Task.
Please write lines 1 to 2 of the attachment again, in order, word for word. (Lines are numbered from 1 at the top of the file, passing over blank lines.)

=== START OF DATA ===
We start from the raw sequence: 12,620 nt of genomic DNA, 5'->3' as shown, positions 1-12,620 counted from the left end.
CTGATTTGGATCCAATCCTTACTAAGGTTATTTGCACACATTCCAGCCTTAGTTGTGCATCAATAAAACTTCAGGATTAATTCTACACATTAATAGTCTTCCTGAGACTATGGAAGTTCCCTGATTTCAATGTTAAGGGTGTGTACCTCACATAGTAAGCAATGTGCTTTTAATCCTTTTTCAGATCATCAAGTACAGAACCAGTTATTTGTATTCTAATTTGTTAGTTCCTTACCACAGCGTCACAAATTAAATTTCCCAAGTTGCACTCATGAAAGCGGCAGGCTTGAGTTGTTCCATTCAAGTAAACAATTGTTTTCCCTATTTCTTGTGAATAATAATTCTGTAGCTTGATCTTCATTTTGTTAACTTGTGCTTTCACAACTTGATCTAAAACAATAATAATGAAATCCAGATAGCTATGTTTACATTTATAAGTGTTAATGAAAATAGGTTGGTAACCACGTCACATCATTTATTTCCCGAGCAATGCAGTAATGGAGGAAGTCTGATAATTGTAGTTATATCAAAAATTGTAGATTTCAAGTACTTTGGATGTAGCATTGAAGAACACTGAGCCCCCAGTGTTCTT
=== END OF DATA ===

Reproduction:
We start from the raw sequence: 12,620 nt of genomic DNA, 5'->3' as shown, positions 1-12,620 counted from the left end.
CTGATTTGGATCCAATCCTTACTAAGGTTATTTGCACACATTCCAGCCTTAGTTGTGCATCAATAAAACTTCAGGATTAATTCTACACATTAATAGTCTTCCTGAGACTATGGAAGTTCCCTGATTTCAATGTTAAGGGTGTGTACCTCACATAGTAAGCAATGTGCTTTTAATCCTTTTTCAGATCATCAAGTACAGAACCAGTTATTTGTATTCTAATTTGTTAGTTCCTTACCACAGCGTCACAAATTAAATTTCCCAAGTTGCACTCATGAAAGCGGCAGGCTTGAGTTGTTCCATTCAAGTAAACAATTGTTTTCCCTATTTCTTGTGAATAATAATTCTGTAGCTTGATCTTCATTTTGTTAACTTGTGCTTTCACAACTTGATCTAAAACAATAATAATGAAATCCAGATAGCTATGTTTACATTTATAAGTGTTAATGAAAATAGGTTGGTAACCACGTCACATCATTTATTTCCCGAGCAATGCAGTAATGGAGGAAGTCTGATAATTGTAGTTATATCAAAAATTGTAGATTTCAAGTACTTTGGATGTAGCATTGAAGAACACTGAGCCCCCAGTGTTCTT